Sometimes, every now and then, something is just so (and I don't mean in the Rudyard Kipling sense). Maybe not very often, but sometimes. We can all posture and argue and contend and angle and position and claim regarding every little thing, but, sometimes . . . it simply is what it is. Cf. Jacobellis v. Ohio, 378 U.S. 184, 197 (1964) (Stewart, J., concurring) (". . . I know it when I see it . . . ." (referring to hard-core pornography)).
For example, regardless of whether people do things behind closed doors that they might or might not regret from time to time, can we at least agree that Mel Gibson wishes he had back those, er, a bit over-the-top phone calls? That seems like an inexorable and immutable truth, no?
With that underlying perspective regarding absolute truths in the realm of telephony, a recent telecommunications case seems to address the question of whether there is some sanity in the rules governing the ERISA world in which we live. The question at issue essentially boiled down to - when it comes to basic drafting, does it really have to be one big game of Gotcha, where everyone tries to find some linguistic nuance or error that unexpectedly confers or denies a payment or benefit, regardless of the obviously "right" answer? Or, maybe, just maybe, when a result is clearly right, the lawyers and judges won't muck it all up?
Well, the unanimously decided case of Young v. Verizon's Bell Atlantic Cash Balance Plan, Nos. 09-3872, 09-3965 (7th Cir. Aug. 10, 2010), shows that the idealists among us may not always be tilting at windmills - windfalls for silly little mistakes aren't always the rule of the day. Sometimes, I guess, someone can indeed look at a set of facts and say something along the lines of, "Hey, here, there's an obviously right answer, and we're gonna go with it."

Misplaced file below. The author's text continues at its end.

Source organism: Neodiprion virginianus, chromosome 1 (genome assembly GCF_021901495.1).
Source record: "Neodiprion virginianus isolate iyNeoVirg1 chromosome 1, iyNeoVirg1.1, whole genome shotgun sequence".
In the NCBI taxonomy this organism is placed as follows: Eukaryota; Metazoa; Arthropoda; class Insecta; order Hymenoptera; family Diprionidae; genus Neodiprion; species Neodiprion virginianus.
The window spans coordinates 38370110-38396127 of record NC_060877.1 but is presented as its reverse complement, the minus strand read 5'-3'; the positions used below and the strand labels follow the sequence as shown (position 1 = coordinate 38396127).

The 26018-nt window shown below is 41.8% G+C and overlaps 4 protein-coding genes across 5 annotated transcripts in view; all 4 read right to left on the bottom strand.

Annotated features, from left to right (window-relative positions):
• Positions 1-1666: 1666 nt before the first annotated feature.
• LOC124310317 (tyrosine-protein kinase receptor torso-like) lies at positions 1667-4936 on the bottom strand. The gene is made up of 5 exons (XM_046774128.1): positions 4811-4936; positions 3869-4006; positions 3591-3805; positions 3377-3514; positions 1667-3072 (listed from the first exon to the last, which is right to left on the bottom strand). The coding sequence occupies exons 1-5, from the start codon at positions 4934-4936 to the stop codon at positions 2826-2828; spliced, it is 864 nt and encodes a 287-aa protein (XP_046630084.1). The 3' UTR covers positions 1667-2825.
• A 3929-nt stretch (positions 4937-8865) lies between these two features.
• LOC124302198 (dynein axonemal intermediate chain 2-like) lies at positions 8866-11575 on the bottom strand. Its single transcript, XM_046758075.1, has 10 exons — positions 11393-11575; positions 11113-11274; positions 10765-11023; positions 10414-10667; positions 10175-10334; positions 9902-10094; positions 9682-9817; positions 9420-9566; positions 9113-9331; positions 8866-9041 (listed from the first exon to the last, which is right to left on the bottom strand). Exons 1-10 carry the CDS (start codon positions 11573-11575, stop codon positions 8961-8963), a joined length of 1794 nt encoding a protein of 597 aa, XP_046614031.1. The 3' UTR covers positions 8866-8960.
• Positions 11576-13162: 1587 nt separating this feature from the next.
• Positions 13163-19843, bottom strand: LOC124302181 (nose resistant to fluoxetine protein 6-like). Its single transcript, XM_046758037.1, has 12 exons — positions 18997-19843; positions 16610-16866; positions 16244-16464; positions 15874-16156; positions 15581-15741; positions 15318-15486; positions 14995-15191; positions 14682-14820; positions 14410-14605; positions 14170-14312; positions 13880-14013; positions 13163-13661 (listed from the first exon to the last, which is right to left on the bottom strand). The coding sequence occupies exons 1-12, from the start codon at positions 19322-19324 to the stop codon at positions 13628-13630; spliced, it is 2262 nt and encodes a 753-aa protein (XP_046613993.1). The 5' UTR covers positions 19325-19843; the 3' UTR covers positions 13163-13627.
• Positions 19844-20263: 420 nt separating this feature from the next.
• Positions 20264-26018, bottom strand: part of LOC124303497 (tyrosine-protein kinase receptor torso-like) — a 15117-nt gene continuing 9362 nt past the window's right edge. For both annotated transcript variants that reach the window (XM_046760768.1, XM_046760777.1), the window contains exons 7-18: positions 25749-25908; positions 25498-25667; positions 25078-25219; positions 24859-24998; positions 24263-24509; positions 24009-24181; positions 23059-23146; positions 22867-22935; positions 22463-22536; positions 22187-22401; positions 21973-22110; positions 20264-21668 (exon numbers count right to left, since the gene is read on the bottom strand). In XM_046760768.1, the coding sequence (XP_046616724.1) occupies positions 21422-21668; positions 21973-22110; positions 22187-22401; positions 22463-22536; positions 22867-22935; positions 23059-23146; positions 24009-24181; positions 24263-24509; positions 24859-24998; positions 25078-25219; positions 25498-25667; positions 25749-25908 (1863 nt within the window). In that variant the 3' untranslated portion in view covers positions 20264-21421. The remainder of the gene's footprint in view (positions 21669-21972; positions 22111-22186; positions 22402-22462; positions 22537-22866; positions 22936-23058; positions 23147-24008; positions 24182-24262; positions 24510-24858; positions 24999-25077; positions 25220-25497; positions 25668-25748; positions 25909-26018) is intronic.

A Drafting Error
In Verizon, echoing what will I suspect become quite apocryphal words from the recent case of Conkright v. Frommert, 130 S. Ct. 1640 (2008), the court in Verizon began by reminding us that, "People make mistakes. Even administrators of ERISA plans."* From that seminal and unassailable premise, the court declined to heap bunches and bunches o' money on plan participants that deserved not a penny of it. Hooray.
So, what happened in Verizon? Without getting into the nuances, a plain, simple and not-seriously-disputed drafting error (boy, do I feel for the guy who missed a stray clause here) would have, if propagated, caused a cash-balance benefit to be subject to an extra upwards multiplier. Intent was clear, as were all communications, that only one adjusting multiplier was to be applied. Frankly, I give the participant, or someone acting on her behalf, quite a lot of credit for finding this gaffe-y glitch. And, I guess, in this world, if you have an opportunity to take some poor soul - or company - to the cleaners, regardless of what's right or reasonable, ya go for it. (sigh)
Predictably, this little exercise in attempted flagellation then grew into a (ominous music, please) class action worth over a billion (!!) dollars. Easy case? An obvious grab for an unintended benefit based on manifest error. I guess it was easy, if you consider a "four-year, multi-phase litigation" easy. (sigh, again)
To the Seventh Circuit, the basic question became whether the courts are bound to follow plan language that is clearly nothing more complicated than a flat-out error. As indicated in Verizon, courts have long held open the possibility that common sense might somehow prevail "in the rare case where literal application of a text would lead to absurd results or thwart . . . obvious intentions . . . ."